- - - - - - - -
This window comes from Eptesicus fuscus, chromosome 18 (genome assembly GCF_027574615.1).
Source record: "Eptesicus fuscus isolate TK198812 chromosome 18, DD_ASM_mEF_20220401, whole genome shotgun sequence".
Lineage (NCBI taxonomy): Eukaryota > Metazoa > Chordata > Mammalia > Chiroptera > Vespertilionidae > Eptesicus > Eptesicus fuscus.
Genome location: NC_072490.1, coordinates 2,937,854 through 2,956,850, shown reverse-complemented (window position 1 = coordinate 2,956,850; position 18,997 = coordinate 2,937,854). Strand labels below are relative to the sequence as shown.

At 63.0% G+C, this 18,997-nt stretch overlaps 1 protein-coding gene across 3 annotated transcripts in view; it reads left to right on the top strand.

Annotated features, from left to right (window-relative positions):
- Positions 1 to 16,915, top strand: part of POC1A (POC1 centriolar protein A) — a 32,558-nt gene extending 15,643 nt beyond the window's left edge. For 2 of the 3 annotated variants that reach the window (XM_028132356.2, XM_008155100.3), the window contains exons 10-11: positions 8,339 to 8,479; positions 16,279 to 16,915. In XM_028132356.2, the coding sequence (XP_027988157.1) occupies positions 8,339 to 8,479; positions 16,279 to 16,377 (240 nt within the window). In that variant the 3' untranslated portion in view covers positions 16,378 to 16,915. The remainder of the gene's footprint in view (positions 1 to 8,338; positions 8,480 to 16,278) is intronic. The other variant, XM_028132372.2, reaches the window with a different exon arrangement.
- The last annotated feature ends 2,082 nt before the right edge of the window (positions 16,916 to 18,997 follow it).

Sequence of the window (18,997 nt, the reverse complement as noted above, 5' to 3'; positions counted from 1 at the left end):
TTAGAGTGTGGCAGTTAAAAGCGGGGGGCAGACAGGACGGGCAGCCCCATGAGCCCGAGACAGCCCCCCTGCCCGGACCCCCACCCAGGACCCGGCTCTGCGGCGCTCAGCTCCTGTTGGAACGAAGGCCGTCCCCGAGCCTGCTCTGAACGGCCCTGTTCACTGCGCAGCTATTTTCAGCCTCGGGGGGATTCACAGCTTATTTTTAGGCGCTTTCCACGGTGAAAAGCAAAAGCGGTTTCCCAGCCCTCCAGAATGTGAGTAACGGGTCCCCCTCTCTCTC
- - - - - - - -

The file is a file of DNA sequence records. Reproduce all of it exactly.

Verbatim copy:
This window comes from Eptesicus fuscus, chromosome 18 (genome assembly GCF_027574615.1).
Source record: "Eptesicus fuscus isolate TK198812 chromosome 18, DD_ASM_mEF_20220401, whole genome shotgun sequence".
Lineage (NCBI taxonomy): Eukaryota > Metazoa > Chordata > Mammalia > Chiroptera > Vespertilionidae > Eptesicus > Eptesicus fuscus.
Genome location: NC_072490.1, coordinates 2,937,854 through 2,956,850, shown reverse-complemented (window position 1 = coordinate 2,956,850; position 18,997 = coordinate 2,937,854). Strand labels below are relative to the sequence as shown.

At 63.0% G+C, this 18,997-nt stretch overlaps 1 protein-coding gene across 3 annotated transcripts in view; it reads left to right on the top strand.

Annotated features, from left to right (window-relative positions):
- Positions 1 to 16,915, top strand: part of POC1A (POC1 centriolar protein A) — a 32,558-nt gene extending 15,643 nt beyond the window's left edge. For 2 of the 3 annotated variants that reach the window (XM_028132356.2, XM_008155100.3), the window contains exons 10-11: positions 8,339 to 8,479; positions 16,279 to 16,915. In XM_028132356.2, the coding sequence (XP_027988157.1) occupies positions 8,339 to 8,479; positions 16,279 to 16,377 (240 nt within the window). In that variant the 3' untranslated portion in view covers positions 16,378 to 16,915. The remainder of the gene's footprint in view (positions 1 to 8,338; positions 8,480 to 16,278) is intronic. The other variant, XM_028132372.2, reaches the window with a different exon arrangement.
- The last annotated feature ends 2,082 nt before the right edge of the window (positions 16,916 to 18,997 follow it).

Sequence of the window (18,997 nt, the reverse complement as noted above, 5' to 3'; positions counted from 1 at the left end):
TTAGAGTGTGGCAGTTAAAAGCGGGGGGCAGACAGGACGGGCAGCCCCATGAGCCCGAGACAGCCCCCCTGCCCGGACCCCCACCCAGGACCCGGCTCTGCGGCGCTCAGCTCCTGTTGGAACGAAGGCCGTCCCCGAGCCTGCTCTGAACGGCCCTGTTCACTGCGCAGCTATTTTCAGCCTCGGGGGGATTCACAGCTTATTTTTAGGCGCTTTCCACGGTGAAAAGCAAAAGCGGTTTCCCAGCCCTCCAGAATGTGAGTAACGGGTCCCCCTCTCTCTC